Is remote work stymieing business innovation?
The UK’s plan to grant employees the right to work from home will jeopardise vital in-person collaboration required for businesses to innovate and succeed, said James Dyson, Founder of multinational appliance firm Dyson.
In an op-ed for The Times, Dyson wrote, “We have seen from our own experience at Dyson during periods of government-enforced working from home how deeply inefficient it is. It prevents the collaboration and in-person training that we need to develop new technology and maintain competitiveness against global rivals.”
Under new legislation by the UK government, employees will be given the right to ask for flexible working from their first day at a new job. They will no longer have to wait for 26 weeks to seek flexible arrangements, as set out under the current law.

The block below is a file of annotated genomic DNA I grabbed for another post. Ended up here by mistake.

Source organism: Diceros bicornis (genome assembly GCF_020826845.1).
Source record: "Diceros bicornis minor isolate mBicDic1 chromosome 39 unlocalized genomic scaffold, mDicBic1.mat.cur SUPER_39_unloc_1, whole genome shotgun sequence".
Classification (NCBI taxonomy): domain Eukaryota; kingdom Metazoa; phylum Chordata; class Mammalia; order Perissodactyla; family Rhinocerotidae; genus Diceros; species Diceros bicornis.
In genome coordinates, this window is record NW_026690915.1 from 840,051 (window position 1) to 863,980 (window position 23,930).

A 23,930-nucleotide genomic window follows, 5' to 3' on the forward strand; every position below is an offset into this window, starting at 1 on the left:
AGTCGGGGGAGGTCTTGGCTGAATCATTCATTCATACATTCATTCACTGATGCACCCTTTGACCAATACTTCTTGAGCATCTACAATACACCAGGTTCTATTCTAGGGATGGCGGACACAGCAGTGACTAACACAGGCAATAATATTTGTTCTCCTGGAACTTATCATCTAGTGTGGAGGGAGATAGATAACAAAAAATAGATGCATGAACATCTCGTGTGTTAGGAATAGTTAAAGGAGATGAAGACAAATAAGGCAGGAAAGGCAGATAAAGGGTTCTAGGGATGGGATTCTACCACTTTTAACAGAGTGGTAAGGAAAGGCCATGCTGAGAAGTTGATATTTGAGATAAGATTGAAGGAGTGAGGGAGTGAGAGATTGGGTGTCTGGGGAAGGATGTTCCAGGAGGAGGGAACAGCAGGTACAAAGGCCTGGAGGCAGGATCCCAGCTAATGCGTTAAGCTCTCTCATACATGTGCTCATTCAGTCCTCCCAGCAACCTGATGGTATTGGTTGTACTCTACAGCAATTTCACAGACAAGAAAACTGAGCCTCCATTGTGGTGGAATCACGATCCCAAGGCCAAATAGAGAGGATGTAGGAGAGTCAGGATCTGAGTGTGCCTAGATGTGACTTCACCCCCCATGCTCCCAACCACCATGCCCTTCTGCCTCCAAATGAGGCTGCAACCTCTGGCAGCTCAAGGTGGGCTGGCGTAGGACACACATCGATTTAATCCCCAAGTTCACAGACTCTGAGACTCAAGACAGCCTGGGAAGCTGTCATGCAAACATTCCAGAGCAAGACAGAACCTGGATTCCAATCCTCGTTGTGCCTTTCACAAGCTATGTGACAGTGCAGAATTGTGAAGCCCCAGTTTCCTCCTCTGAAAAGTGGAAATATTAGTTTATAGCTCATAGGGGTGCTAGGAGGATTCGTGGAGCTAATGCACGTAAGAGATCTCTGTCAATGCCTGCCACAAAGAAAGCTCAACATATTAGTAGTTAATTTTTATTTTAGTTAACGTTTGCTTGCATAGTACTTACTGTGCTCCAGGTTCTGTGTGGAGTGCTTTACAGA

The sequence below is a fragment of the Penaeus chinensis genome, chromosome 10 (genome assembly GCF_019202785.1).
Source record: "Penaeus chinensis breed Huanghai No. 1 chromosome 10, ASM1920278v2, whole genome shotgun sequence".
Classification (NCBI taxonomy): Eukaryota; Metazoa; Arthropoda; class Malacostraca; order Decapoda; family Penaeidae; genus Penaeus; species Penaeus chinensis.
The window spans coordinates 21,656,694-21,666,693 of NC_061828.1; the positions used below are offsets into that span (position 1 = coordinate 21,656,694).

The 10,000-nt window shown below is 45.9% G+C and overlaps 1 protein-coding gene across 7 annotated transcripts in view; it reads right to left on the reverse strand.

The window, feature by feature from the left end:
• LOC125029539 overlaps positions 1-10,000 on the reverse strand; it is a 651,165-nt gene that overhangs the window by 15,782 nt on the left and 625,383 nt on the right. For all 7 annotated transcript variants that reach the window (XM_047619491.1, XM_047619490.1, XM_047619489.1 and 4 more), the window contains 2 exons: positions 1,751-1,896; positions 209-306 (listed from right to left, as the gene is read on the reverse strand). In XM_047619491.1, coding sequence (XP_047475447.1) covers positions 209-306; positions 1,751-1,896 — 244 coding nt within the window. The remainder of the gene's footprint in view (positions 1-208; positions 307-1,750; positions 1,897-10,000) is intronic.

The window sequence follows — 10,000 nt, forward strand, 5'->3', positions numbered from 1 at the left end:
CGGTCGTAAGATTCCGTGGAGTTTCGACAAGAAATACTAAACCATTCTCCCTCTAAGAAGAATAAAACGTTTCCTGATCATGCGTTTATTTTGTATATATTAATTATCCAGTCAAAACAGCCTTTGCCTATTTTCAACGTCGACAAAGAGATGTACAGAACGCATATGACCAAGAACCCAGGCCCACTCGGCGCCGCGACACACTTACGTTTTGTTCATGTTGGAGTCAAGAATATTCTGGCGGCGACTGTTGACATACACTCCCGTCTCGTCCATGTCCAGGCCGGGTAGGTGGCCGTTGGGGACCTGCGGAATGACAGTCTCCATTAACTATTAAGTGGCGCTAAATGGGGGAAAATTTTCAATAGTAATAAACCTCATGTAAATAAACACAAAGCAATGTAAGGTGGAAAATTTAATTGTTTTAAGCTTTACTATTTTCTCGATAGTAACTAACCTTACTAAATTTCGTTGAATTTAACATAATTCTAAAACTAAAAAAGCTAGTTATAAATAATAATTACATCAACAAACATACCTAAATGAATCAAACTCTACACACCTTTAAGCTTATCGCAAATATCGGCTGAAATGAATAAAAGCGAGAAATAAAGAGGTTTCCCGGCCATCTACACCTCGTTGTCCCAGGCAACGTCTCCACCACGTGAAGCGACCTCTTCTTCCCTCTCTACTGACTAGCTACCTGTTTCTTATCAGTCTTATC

If an employer cannot accommodate a request to work flexibly, it would have to discuss “alternative options” before rejecting it, said UK’s Department for Business, Energy and Industrial Strategy.
The UK government’s definition of flexible working spans working arrangements like working from home, job-sharing, flexitime or staggered hours.
Dyson is not the first business leader to push back against flexible working arrangements. In August, JPMorgan CEO Jamie Dimon voiced out against such arrangements, saying that it “slows down honesty and decision making”.